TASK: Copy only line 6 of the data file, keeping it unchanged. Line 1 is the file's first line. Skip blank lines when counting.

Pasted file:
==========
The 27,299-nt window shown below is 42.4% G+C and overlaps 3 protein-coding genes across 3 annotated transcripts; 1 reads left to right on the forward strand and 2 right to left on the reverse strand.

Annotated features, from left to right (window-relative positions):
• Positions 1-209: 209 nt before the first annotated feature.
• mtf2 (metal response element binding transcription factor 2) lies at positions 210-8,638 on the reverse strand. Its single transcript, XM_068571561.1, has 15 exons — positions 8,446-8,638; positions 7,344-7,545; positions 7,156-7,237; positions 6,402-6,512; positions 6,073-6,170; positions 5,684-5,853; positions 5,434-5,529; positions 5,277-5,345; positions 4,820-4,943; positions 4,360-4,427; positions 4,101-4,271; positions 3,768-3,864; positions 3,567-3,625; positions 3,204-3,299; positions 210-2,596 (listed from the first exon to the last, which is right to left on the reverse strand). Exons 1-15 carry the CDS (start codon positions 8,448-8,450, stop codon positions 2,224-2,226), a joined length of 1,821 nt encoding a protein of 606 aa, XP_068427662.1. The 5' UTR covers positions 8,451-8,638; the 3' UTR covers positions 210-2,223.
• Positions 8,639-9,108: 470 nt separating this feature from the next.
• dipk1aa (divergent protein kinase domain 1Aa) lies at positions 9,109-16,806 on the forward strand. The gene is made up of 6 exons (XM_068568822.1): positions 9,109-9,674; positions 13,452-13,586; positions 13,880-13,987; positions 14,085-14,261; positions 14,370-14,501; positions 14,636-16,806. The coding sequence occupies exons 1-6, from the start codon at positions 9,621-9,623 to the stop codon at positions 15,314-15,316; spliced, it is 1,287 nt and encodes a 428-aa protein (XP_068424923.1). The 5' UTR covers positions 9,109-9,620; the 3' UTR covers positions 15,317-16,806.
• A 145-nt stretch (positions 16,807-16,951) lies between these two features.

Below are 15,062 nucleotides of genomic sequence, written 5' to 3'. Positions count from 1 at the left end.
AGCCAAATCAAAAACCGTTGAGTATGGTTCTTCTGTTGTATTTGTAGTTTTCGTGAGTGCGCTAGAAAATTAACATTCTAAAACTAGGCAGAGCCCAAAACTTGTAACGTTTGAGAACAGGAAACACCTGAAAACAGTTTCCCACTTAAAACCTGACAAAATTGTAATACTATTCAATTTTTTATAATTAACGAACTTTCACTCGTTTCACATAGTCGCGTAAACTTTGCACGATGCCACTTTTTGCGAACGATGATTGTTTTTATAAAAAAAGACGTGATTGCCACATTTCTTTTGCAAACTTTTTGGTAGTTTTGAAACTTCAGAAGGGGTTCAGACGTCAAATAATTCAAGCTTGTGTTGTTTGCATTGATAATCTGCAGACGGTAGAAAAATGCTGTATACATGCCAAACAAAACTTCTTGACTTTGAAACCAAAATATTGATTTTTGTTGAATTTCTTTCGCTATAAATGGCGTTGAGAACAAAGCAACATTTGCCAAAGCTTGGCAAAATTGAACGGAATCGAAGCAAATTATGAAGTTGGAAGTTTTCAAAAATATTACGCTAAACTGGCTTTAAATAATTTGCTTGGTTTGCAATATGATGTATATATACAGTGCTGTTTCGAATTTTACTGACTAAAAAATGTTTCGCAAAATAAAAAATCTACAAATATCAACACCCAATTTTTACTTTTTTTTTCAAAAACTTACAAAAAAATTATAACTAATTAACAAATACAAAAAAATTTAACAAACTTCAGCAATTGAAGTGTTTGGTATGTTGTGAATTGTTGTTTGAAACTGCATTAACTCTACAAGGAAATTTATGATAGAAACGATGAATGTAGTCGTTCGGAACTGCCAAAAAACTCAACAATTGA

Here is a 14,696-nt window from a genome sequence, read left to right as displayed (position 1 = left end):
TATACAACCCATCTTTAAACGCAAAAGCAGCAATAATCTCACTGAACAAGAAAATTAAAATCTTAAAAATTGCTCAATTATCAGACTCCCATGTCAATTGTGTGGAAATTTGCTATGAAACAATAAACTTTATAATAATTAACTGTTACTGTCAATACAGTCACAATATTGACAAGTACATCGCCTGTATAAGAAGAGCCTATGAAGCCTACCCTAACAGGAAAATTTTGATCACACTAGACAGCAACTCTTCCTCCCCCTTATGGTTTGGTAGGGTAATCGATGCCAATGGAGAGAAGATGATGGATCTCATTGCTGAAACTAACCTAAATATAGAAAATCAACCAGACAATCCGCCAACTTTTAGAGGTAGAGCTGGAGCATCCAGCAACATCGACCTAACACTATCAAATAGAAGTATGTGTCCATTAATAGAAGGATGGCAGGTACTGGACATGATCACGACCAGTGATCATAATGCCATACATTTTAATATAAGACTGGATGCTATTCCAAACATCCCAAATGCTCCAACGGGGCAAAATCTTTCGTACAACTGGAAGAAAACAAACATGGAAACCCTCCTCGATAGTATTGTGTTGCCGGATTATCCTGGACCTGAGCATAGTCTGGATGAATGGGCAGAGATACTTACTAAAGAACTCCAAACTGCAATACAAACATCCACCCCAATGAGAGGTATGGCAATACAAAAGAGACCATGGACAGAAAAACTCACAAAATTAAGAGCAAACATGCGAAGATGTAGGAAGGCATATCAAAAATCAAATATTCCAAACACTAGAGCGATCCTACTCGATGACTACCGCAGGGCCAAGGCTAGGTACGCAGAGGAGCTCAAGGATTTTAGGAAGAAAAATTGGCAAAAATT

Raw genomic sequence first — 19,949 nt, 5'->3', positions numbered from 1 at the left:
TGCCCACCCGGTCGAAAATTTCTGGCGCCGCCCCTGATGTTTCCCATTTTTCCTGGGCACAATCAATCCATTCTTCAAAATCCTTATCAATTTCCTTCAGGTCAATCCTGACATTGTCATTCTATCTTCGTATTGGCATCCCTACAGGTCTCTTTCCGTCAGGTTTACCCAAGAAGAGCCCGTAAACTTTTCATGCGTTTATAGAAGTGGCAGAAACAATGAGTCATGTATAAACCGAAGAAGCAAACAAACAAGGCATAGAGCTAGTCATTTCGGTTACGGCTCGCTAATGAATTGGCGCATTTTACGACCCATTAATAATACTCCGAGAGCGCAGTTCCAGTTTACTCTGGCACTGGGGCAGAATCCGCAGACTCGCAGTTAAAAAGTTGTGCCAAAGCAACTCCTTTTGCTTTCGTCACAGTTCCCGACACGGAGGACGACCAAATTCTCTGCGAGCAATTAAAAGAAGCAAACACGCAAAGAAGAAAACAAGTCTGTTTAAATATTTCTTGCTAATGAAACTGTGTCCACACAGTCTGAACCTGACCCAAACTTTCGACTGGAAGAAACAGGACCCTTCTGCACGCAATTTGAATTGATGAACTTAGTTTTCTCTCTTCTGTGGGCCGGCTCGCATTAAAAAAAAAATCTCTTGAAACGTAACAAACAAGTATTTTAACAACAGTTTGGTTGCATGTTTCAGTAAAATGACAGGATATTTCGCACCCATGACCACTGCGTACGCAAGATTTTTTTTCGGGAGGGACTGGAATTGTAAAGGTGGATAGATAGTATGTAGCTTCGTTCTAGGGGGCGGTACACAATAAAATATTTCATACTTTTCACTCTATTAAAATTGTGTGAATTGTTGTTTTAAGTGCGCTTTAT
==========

• dipk1aa (divergent protein kinase domain 1Aa) lies at positions 9,109-16,806 on the forward strand. The gene is made up of 6 exons (XM_068568822.1): positions 9,109-9,674; positions 13,452-13,586; positions 13,880-13,987; positions 14,085-14,261; positions 14,370-14,501; positions 14,636-16,806. The coding sequence occupies exons 1-6, from the start codon at positions 9,621-9,623 to the stop codon at positions 15,314-15,316; spliced, it is 1,287 nt and encodes a 428-aa protein (XP_068424923.1). The 5' UTR covers positions 9,109-9,620; the 3' UTR covers positions 15,317-16,806.